During the 1980s, when Meyba made their kits, Barcelona had change shirts in both blue and red.
Kappa and then Nike began to use different hues such as aqua, orange and silver, while the 2001-02 season saw a gold away top – though with a throwback of sorts to the Meyba era as the same shorts and socks were used for the first and second kits.
In the first group stage of the Champions League, Barça had worn the change kit away to Bayer Leverkusen with a shorts clash allowed and it was also used in the victory over Liverpool in the opening game of the second group stage. Also in that group were Roma, who had a special red and yellow halved shirt for the Champions League with navy shorts and socks.
It made for a perfect storm when Barcelona visited Rome in February. The decision was to wear change grenadine shorts and socks with the away shirts, as they had done against Mallorca earlier in the month. It was something of a mess, however – perhaps it was a factor in the 3-0 defeat.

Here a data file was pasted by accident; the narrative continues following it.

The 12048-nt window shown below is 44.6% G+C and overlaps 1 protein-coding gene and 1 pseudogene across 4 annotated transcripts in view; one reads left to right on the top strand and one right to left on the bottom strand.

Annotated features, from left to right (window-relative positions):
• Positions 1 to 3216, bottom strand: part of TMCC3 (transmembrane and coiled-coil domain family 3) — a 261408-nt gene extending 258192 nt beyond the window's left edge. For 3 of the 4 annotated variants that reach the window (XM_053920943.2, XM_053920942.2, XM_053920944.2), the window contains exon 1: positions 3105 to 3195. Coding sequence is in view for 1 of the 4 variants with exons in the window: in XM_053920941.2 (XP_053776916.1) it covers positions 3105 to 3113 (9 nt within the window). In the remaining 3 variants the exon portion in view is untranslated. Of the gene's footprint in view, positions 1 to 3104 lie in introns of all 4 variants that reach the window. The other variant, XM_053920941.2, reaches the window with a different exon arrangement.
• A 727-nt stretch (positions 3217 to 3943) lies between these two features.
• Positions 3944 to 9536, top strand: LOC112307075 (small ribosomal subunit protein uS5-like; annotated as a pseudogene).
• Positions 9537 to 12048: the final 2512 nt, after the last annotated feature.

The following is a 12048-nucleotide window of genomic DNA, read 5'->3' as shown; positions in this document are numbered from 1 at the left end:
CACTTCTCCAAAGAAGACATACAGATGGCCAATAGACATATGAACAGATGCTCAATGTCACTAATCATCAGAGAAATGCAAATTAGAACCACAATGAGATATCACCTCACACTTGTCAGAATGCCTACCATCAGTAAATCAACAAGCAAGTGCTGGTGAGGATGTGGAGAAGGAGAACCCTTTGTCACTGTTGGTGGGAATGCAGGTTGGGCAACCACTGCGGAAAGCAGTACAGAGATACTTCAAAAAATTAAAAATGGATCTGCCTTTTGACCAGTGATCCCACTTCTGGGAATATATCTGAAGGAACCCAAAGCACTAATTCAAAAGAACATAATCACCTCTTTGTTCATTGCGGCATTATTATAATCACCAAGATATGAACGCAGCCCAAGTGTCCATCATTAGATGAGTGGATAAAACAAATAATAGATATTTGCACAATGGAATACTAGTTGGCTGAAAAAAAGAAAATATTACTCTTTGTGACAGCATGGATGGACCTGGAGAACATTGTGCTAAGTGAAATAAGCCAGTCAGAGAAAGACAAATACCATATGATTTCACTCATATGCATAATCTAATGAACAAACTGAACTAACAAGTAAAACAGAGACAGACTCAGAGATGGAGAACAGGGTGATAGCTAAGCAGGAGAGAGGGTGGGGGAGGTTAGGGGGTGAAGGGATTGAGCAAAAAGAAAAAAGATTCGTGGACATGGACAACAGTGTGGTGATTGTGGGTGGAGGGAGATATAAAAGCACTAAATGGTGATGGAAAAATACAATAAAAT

The fourth side in the group were Galatasaray, to whom Barça travelled for the final game. The Turkish side’s home strip was not unlike Roma’s and so it seems Uefa told Barcelona to come with something else for the trip to Istanbul. So they did, with a blue shirt with red and gold trim – in the same design as Rangers’ away kit that season – paired with the red shorts and socks.
A Luis Enrique goal gave Barça a 1-0 win to ensure they topped the group (they would reach the semi-finals, losing to Real Madrid), but the strange thing was that Galatasaray changed kits for the game too, wearing all-white. It may be that the referee, René Temmink of the Netherlands, felt the red elements on the Barcelona kit might have caused confusion, but Gala often wore white at home that season and may have made the call themsleves without telling their opponents.
Incidentally, Barcelona and Galatasaray were also in the same group for the 2002-03 Champions League, but Barcelona’s new kit had royal shorts and so home kits were worn in both games.